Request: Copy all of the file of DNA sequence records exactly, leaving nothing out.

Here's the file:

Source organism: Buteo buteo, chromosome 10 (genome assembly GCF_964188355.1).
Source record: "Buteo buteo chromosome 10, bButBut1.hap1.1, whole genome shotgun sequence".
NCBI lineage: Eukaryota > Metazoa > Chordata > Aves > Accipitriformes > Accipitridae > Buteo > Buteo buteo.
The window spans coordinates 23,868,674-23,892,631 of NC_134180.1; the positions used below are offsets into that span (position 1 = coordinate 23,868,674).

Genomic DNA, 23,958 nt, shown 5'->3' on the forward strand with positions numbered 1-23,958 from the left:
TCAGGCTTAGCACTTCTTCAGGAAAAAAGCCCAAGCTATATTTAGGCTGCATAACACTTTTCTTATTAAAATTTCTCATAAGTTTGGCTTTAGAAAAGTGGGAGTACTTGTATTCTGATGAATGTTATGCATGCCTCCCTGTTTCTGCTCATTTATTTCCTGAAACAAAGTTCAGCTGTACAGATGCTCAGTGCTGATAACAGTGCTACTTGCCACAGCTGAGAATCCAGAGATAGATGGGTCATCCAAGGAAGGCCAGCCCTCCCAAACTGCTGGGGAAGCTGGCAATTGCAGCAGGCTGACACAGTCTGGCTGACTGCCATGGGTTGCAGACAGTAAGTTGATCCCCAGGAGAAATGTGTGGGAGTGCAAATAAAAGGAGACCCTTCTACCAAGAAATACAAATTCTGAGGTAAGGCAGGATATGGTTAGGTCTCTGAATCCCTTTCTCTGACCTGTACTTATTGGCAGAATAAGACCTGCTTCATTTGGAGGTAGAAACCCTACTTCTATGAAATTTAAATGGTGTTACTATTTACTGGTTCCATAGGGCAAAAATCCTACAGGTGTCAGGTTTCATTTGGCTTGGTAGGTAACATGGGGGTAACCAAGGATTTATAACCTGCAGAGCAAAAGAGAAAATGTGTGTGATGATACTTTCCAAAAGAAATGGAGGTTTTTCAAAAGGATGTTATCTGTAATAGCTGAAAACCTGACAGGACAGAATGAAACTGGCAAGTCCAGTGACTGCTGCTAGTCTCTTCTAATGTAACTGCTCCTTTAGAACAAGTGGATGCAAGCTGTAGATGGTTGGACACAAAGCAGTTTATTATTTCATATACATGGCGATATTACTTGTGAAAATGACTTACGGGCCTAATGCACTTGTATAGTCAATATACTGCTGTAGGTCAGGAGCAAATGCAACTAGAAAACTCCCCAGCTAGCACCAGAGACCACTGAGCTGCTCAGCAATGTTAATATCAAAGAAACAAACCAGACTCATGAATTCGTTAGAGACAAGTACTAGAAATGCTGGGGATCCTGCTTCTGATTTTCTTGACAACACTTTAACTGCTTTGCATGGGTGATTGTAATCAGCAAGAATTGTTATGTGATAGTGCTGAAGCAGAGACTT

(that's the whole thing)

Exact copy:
Source organism: Buteo buteo, chromosome 10 (genome assembly GCF_964188355.1).
Source record: "Buteo buteo chromosome 10, bButBut1.hap1.1, whole genome shotgun sequence".
NCBI lineage: Eukaryota > Metazoa > Chordata > Aves > Accipitriformes > Accipitridae > Buteo > Buteo buteo.
The window spans coordinates 23,868,674-23,892,631 of NC_134180.1; the positions used below are offsets into that span (position 1 = coordinate 23,868,674).

Genomic DNA, 23,958 nt, shown 5'->3' on the forward strand with positions numbered 1-23,958 from the left:
TCAGGCTTAGCACTTCTTCAGGAAAAAAGCCCAAGCTATATTTAGGCTGCATAACACTTTTCTTATTAAAATTTCTCATAAGTTTGGCTTTAGAAAAGTGGGAGTACTTGTATTCTGATGAATGTTATGCATGCCTCCCTGTTTCTGCTCATTTATTTCCTGAAACAAAGTTCAGCTGTACAGATGCTCAGTGCTGATAACAGTGCTACTTGCCACAGCTGAGAATCCAGAGATAGATGGGTCATCCAAGGAAGGCCAGCCCTCCCAAACTGCTGGGGAAGCTGGCAATTGCAGCAGGCTGACACAGTCTGGCTGACTGCCATGGGTTGCAGACAGTAAGTTGATCCCCAGGAGAAATGTGTGGGAGTGCAAATAAAAGGAGACCCTTCTACCAAGAAATACAAATTCTGAGGTAAGGCAGGATATGGTTAGGTCTCTGAATCCCTTTCTCTGACCTGTACTTATTGGCAGAATAAGACCTGCTTCATTTGGAGGTAGAAACCCTACTTCTATGAAATTTAAATGGTGTTACTATTTACTGGTTCCATAGGGCAAAAATCCTACAGGTGTCAGGTTTCATTTGGCTTGGTAGGTAACATGGGGGTAACCAAGGATTTATAACCTGCAGAGCAAAAGAGAAAATGTGTGTGATGATACTTTCCAAAAGAAATGGAGGTTTTTCAAAAGGATGTTATCTGTAATAGCTGAAAACCTGACAGGACAGAATGAAACTGGCAAGTCCAGTGACTGCTGCTAGTCTCTTCTAATGTAACTGCTCCTTTAGAACAAGTGGATGCAAGCTGTAGATGGTTGGACACAAAGCAGTTTATTATTTCATATACATGGCGATATTACTTGTGAAAATGACTTACGGGCCTAATGCACTTGTATAGTCAATATACTGCTGTAGGTCAGGAGCAAATGCAACTAGAAAACTCCCCAGCTAGCACCAGAGACCACTGAGCTGCTCAGCAATGTTAATATCAAAGAAACAAACCAGACTCATGAATTCGTTAGAGACAAGTACTAGAAATGCTGGGGATCCTGCTTCTGATTTTCTTGACAACACTTTAACTGCTTTGCATGGGTGATTGTAATCAGCAAGAATTGTTATGTGATAGTGCTGAAGCAGAGACTT